There are some aspects of health care that people don't like to discuss or even think too much about. A colonoscopy is a prime example. If your doctor finds it necessary to recommend this procedure, what can you expect? How can you prepare for a colo...
Hearing cracking, popping, or other noises coming from your knees can be upsetting. Is it really something to be concerned about, though? At what point should you see your doctor? Is there anything you can do to protect — or silence — those noisy knees?
There are a lot of reasons why you might take yourself or a loved one to a doctor's office, and, to handle the variety of potential ailments, there are plenty of specialists. While keeping all of these doctors straight can be a challenge, knowing which one to see and when can make a major difference in your treatment.
Most people will deal with food poisoning at some point in their lives. In fact, according to the Centers for Disease Control and Prevention, an average of 48 million people are impacted by some form of foodborne illness, and roughly 3,000 people die from the condition, annually. So, while it's often treatable with at-home remedies, it can be more serious than initially thought. But where's the line? When can you treat your symptoms at home and when should you see your doctor?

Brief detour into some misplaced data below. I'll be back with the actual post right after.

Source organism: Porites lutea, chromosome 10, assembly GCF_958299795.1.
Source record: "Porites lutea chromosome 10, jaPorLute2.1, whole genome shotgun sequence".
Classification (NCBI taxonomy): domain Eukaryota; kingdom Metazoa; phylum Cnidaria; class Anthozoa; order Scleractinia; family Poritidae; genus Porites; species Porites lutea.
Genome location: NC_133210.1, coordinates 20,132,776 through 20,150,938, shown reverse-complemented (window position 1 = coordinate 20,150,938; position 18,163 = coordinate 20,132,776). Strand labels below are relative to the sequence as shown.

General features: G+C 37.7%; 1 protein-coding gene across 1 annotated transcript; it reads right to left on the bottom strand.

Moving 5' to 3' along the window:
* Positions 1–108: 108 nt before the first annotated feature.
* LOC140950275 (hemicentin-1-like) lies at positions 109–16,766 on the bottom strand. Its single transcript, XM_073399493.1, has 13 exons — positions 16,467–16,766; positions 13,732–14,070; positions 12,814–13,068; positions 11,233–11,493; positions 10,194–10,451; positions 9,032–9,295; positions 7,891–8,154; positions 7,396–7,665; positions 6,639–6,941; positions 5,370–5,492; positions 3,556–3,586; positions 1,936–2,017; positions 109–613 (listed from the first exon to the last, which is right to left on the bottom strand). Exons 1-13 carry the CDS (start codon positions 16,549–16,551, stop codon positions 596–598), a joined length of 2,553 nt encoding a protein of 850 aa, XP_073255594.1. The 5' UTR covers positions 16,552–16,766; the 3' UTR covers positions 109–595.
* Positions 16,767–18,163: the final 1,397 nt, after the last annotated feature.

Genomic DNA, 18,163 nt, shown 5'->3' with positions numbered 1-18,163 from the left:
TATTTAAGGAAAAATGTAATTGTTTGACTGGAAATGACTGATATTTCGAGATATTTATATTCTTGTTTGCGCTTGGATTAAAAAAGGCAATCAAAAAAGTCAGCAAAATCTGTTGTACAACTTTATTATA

Kidney stones are no fun. And, in some situations, they can present some very real dangers to your health and well-being. Unfortunately, the National Kidney Foundation reports that roughly one in ten people will deal with the condition at some point in their lives. So what can you do to reduce your risk of developing stones?
The biological need to sleep can't really be denied, but people often don't fully understand the power of sleep, and there are plenty of misconceptions about it. The National Sleep Foundation (NSF is a good source for information on how you can sleep better and why doing so can improve your overall quality of life. Here's what you should know.
The internet has changed a lot of things, including the way people manage their health and interact with their doctors. Interactive online self-diagnosis tools, for example, will process your symptoms, provide a list of possible diagnoses, and even recommend a basic course of treatment. Unfortunately, a 2015 study published in the British Medical Journal found that these tools only report the correct diagnosis about 34 percent of the time. With this faulty information so readily available, how can you avoid the trap of self-diagnosis while still accurately evaluating your symptoms in preparation for your next visit to the doctor?